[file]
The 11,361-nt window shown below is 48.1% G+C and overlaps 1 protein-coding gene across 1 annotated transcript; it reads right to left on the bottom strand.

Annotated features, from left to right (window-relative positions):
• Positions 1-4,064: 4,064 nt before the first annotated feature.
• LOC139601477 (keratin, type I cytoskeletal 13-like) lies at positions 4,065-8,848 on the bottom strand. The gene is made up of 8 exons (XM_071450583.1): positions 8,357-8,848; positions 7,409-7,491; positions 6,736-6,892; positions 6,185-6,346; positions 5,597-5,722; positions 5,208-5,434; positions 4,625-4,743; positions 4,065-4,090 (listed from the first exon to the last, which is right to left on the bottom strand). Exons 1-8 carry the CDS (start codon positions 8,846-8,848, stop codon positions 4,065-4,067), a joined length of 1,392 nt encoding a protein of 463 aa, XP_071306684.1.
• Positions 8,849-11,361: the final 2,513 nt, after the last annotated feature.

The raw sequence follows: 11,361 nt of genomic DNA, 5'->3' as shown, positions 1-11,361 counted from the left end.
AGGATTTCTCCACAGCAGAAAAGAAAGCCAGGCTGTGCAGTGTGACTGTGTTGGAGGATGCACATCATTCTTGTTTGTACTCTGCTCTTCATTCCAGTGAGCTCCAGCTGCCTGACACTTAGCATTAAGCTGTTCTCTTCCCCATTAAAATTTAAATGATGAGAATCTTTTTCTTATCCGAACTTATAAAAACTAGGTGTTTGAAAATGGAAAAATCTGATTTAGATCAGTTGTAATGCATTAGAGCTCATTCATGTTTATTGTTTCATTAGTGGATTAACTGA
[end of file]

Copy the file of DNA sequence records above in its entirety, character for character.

The 11,361-nt window shown below is 48.1% G+C and overlaps 1 protein-coding gene across 1 annotated transcript; it reads right to left on the bottom strand.

Annotated features, from left to right (window-relative positions):
• Positions 1-4,064: 4,064 nt before the first annotated feature.
• LOC139601477 (keratin, type I cytoskeletal 13-like) lies at positions 4,065-8,848 on the bottom strand. The gene is made up of 8 exons (XM_071450583.1): positions 8,357-8,848; positions 7,409-7,491; positions 6,736-6,892; positions 6,185-6,346; positions 5,597-5,722; positions 5,208-5,434; positions 4,625-4,743; positions 4,065-4,090 (listed from the first exon to the last, which is right to left on the bottom strand). Exons 1-8 carry the CDS (start codon positions 8,846-8,848, stop codon positions 4,065-4,067), a joined length of 1,392 nt encoding a protein of 463 aa, XP_071306684.1.
• Positions 8,849-11,361: the final 2,513 nt, after the last annotated feature.

The raw sequence follows: 11,361 nt of genomic DNA, 5'->3' as shown, positions 1-11,361 counted from the left end.
AGGATTTCTCCACAGCAGAAAAGAAAGCCAGGCTGTGCAGTGTGACTGTGTTGGAGGATGCACATCATTCTTGTTTGTACTCTGCTCTTCATTCCAGTGAGCTCCAGCTGCCTGACACTTAGCATTAAGCTGTTCTCTTCCCCATTAAAATTTAAATGATGAGAATCTTTTTCTTATCCGAACTTATAAAAACTAGGTGTTTGAAAATGGAAAAATCTGATTTAGATCAGTTGTAATGCATTAGAGCTCATTCATGTTTATTGTTTCATTAGTGGATTAACTGA